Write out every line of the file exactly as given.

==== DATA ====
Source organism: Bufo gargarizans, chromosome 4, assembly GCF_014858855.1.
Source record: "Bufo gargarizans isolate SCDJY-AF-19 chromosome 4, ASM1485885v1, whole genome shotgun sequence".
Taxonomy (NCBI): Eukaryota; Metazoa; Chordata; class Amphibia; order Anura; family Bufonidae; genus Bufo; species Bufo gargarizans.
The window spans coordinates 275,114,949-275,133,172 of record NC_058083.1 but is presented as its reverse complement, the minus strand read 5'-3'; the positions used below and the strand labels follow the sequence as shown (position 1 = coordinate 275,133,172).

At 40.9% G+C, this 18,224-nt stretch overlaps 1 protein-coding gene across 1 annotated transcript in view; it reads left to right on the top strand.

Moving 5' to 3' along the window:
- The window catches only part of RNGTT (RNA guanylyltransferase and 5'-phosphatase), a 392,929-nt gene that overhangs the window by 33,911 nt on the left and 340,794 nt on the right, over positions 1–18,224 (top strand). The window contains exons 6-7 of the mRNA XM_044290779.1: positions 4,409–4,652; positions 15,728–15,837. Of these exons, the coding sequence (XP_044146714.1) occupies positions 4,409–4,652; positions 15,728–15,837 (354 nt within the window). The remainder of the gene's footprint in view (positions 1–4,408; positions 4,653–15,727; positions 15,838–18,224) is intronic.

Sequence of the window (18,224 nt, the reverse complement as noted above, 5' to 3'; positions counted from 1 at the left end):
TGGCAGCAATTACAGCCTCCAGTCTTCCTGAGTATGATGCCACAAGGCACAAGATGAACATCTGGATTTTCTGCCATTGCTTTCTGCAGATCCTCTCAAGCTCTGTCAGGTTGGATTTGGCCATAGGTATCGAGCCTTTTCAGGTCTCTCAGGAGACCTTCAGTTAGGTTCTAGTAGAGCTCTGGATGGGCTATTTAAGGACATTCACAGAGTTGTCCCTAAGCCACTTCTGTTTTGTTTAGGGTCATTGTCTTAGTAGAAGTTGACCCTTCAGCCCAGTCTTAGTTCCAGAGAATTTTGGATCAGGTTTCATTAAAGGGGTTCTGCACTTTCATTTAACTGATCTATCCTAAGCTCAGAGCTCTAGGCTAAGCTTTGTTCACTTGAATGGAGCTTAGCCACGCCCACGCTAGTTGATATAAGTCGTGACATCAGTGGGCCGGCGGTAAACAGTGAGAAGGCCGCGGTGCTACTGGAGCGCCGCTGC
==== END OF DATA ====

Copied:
Source organism: Bufo gargarizans, chromosome 4, assembly GCF_014858855.1.
Source record: "Bufo gargarizans isolate SCDJY-AF-19 chromosome 4, ASM1485885v1, whole genome shotgun sequence".
Taxonomy (NCBI): Eukaryota; Metazoa; Chordata; class Amphibia; order Anura; family Bufonidae; genus Bufo; species Bufo gargarizans.
The window spans coordinates 275,114,949-275,133,172 of record NC_058083.1 but is presented as its reverse complement, the minus strand read 5'-3'; the positions used below and the strand labels follow the sequence as shown (position 1 = coordinate 275,133,172).

At 40.9% G+C, this 18,224-nt stretch overlaps 1 protein-coding gene across 1 annotated transcript in view; it reads left to right on the top strand.

Moving 5' to 3' along the window:
- The window catches only part of RNGTT (RNA guanylyltransferase and 5'-phosphatase), a 392,929-nt gene that overhangs the window by 33,911 nt on the left and 340,794 nt on the right, over positions 1–18,224 (top strand). The window contains exons 6-7 of the mRNA XM_044290779.1: positions 4,409–4,652; positions 15,728–15,837. Of these exons, the coding sequence (XP_044146714.1) occupies positions 4,409–4,652; positions 15,728–15,837 (354 nt within the window). The remainder of the gene's footprint in view (positions 1–4,408; positions 4,653–15,727; positions 15,838–18,224) is intronic.

Sequence of the window (18,224 nt, the reverse complement as noted above, 5' to 3'; positions counted from 1 at the left end):
TGGCAGCAATTACAGCCTCCAGTCTTCCTGAGTATGATGCCACAAGGCACAAGATGAACATCTGGATTTTCTGCCATTGCTTTCTGCAGATCCTCTCAAGCTCTGTCAGGTTGGATTTGGCCATAGGTATCGAGCCTTTTCAGGTCTCTCAGGAGACCTTCAGTTAGGTTCTAGTAGAGCTCTGGATGGGCTATTTAAGGACATTCACAGAGTTGTCCCTAAGCCACTTCTGTTTTGTTTAGGGTCATTGTCTTAGTAGAAGTTGACCCTTCAGCCCAGTCTTAGTTCCAGAGAATTTTGGATCAGGTTTCATTAAAGGGGTTCTGCACTTTCATTTAACTGATCTATCCTAAGCTCAGAGCTCTAGGCTAAGCTTTGTTCACTTGAATGGAGCTTAGCCACGCCCACGCTAGTTGATATAAGTCGTGACATCAGTGGGCCGGCGGTAAACAGTGAGAAGGCCGCGGTGCTACTGGAGCGCCGCTGC